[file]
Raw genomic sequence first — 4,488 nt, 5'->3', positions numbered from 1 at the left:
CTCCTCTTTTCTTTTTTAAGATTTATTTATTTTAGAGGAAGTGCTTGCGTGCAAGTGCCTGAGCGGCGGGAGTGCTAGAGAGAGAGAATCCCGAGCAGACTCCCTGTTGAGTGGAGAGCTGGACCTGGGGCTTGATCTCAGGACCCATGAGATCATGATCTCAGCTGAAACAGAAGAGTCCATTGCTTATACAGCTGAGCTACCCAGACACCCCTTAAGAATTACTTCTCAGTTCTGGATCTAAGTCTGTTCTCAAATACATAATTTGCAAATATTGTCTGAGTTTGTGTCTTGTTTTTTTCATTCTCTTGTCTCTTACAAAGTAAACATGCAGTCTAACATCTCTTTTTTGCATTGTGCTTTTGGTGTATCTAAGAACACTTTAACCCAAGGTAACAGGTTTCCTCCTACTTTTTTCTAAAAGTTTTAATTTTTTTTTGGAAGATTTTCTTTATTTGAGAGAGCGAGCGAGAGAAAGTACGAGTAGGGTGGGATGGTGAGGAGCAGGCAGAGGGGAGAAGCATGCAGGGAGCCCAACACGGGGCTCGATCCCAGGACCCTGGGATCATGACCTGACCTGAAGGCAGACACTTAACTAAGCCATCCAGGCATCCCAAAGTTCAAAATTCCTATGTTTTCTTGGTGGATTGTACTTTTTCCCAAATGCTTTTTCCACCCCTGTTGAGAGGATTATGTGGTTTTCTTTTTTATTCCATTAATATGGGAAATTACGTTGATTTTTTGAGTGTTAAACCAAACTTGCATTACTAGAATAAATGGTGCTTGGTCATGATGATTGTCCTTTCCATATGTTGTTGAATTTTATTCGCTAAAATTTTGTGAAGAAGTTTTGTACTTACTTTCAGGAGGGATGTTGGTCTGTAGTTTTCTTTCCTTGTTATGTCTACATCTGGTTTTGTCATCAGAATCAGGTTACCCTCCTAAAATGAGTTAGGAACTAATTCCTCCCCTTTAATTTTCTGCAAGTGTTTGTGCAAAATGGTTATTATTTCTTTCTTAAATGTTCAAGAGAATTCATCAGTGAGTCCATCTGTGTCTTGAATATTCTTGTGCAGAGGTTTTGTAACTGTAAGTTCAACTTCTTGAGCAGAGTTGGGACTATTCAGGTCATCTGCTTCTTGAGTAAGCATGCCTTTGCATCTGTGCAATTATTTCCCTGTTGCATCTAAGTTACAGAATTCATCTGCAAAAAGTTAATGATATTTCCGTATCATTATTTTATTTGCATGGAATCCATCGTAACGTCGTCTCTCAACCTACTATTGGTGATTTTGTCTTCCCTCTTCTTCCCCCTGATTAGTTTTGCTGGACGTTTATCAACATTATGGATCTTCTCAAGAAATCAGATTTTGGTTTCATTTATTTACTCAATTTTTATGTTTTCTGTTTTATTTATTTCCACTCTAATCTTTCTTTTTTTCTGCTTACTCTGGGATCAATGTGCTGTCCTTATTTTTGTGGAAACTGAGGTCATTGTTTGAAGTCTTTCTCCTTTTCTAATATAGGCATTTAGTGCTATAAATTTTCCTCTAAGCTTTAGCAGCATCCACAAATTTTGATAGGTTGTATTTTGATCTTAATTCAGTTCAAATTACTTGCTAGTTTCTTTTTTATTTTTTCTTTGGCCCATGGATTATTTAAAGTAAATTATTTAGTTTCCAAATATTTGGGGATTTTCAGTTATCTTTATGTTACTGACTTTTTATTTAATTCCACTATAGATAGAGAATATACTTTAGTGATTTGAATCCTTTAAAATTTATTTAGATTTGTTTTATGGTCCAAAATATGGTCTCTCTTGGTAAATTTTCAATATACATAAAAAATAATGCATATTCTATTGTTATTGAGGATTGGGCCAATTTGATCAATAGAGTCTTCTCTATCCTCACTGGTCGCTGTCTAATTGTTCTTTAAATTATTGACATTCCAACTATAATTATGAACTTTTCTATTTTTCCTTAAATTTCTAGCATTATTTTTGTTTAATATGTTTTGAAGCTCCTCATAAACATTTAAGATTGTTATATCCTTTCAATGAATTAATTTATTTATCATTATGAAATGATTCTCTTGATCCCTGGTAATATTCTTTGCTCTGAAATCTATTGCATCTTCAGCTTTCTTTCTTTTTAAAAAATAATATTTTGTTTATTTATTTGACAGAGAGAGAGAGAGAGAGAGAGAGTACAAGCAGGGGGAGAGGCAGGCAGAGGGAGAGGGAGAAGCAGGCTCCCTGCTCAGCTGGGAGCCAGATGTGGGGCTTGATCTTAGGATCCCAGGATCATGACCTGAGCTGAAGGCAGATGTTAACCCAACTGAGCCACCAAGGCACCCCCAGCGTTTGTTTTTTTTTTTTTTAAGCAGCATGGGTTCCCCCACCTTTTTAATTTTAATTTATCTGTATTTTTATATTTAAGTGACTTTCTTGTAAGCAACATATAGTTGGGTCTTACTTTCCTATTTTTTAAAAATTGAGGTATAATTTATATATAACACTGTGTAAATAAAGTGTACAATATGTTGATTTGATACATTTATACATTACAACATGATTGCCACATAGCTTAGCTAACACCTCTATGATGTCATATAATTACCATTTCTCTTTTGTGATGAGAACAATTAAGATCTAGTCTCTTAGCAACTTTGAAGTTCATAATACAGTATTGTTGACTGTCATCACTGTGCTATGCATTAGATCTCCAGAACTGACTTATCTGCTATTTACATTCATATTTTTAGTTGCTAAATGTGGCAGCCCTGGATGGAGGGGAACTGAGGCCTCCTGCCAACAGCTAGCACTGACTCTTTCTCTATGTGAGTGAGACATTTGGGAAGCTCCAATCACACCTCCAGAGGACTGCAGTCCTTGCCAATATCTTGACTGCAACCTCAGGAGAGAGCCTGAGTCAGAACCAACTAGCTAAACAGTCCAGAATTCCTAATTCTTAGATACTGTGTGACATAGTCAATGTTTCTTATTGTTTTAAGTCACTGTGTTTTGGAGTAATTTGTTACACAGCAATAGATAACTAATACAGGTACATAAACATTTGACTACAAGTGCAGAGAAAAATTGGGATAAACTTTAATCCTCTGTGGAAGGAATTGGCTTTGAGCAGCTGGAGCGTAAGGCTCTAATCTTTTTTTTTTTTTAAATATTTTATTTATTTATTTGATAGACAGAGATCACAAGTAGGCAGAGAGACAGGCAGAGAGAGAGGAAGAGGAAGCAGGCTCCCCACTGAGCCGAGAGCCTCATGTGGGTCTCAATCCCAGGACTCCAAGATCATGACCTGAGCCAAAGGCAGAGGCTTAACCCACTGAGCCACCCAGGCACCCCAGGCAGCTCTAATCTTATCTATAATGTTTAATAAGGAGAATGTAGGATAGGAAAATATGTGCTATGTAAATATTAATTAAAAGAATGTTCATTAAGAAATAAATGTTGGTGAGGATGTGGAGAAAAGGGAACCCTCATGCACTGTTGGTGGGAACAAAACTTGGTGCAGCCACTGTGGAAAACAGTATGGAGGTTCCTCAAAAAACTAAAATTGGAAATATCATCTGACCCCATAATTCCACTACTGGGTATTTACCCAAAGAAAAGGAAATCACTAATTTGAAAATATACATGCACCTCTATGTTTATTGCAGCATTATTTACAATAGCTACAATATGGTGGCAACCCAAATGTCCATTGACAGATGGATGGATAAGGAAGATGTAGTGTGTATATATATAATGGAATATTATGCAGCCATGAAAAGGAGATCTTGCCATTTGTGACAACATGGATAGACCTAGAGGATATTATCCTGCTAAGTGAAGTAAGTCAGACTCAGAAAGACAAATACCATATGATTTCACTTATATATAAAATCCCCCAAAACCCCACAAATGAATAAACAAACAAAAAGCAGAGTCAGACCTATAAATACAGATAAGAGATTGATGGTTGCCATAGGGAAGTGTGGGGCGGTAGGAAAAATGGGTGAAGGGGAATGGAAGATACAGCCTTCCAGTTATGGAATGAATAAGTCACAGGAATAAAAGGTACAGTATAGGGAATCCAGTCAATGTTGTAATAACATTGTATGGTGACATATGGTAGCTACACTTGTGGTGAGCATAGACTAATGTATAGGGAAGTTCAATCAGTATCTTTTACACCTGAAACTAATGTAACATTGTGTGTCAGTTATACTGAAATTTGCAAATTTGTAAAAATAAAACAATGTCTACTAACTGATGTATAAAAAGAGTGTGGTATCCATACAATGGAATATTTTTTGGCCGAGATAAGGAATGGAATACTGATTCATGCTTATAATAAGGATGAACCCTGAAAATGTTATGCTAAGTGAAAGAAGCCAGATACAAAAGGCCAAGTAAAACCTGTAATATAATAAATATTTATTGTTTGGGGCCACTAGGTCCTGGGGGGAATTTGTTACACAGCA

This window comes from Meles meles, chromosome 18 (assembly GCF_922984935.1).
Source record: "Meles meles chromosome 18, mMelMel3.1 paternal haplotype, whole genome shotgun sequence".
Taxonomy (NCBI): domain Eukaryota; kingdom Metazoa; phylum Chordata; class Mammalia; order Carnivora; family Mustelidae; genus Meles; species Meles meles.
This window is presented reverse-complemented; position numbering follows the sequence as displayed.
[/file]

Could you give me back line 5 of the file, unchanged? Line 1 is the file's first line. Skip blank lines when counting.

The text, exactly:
Taxonomy (NCBI): domain Eukaryota; kingdom Metazoa; phylum Chordata; class Mammalia; order Carnivora; family Mustelidae; genus Meles; species Meles meles.